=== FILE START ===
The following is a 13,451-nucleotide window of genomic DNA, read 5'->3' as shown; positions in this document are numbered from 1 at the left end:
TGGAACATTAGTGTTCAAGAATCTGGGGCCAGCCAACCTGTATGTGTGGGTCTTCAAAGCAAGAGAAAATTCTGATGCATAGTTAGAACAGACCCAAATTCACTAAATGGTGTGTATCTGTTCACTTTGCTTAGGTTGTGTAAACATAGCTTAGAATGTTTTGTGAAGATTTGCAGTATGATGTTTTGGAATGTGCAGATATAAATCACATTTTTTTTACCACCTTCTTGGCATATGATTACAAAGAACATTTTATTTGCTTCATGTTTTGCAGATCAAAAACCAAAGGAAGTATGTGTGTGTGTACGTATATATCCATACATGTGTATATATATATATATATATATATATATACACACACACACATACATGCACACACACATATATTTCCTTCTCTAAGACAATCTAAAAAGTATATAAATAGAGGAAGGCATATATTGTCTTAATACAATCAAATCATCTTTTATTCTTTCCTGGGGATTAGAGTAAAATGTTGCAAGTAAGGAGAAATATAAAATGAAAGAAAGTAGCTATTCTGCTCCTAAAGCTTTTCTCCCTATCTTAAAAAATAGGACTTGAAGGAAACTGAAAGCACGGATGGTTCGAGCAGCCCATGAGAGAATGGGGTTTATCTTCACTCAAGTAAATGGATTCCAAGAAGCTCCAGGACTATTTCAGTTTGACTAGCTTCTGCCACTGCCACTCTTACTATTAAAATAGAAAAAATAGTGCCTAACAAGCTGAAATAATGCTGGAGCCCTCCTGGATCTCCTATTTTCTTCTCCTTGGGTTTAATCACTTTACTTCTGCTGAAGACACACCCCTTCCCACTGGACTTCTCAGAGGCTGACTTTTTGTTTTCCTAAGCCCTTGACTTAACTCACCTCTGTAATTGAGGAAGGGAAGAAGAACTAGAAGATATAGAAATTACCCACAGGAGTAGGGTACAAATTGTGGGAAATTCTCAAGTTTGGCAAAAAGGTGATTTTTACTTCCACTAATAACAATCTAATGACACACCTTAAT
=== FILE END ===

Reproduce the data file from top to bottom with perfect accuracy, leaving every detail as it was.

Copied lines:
The following is a 13,451-nucleotide window of genomic DNA, read 5'->3' as shown; positions in this document are numbered from 1 at the left end:
TGGAACATTAGTGTTCAAGAATCTGGGGCCAGCCAACCTGTATGTGTGGGTCTTCAAAGCAAGAGAAAATTCTGATGCATAGTTAGAACAGACCCAAATTCACTAAATGGTGTGTATCTGTTCACTTTGCTTAGGTTGTGTAAACATAGCTTAGAATGTTTTGTGAAGATTTGCAGTATGATGTTTTGGAATGTGCAGATATAAATCACATTTTTTTTACCACCTTCTTGGCATATGATTACAAAGAACATTTTATTTGCTTCATGTTTTGCAGATCAAAAACCAAAGGAAGTATGTGTGTGTGTACGTATATATCCATACATGTGTATATATATATATATATATATATATATACACACACACACATACATGCACACACACATATATTTCCTTCTCTAAGACAATCTAAAAAGTATATAAATAGAGGAAGGCATATATTGTCTTAATACAATCAAATCATCTTTTATTCTTTCCTGGGGATTAGAGTAAAATGTTGCAAGTAAGGAGAAATATAAAATGAAAGAAAGTAGCTATTCTGCTCCTAAAGCTTTTCTCCCTATCTTAAAAAATAGGACTTGAAGGAAACTGAAAGCACGGATGGTTCGAGCAGCCCATGAGAGAATGGGGTTTATCTTCACTCAAGTAAATGGATTCCAAGAAGCTCCAGGACTATTTCAGTTTGACTAGCTTCTGCCACTGCCACTCTTACTATTAAAATAGAAAAAATAGTGCCTAACAAGCTGAAATAATGCTGGAGCCCTCCTGGATCTCCTATTTTCTTCTCCTTGGGTTTAATCACTTTACTTCTGCTGAAGACACACCCCTTCCCACTGGACTTCTCAGAGGCTGACTTTTTGTTTTCCTAAGCCCTTGACTTAACTCACCTCTGTAATTGAGGAAGGGAAGAAGAACTAGAAGATATAGAAATTACCCACAGGAGTAGGGTACAAATTGTGGGAAATTCTCAAGTTTGGCAAAAAGGTGATTTTTACTTCCACTAATAACAATCTAATGACACACCTTAAT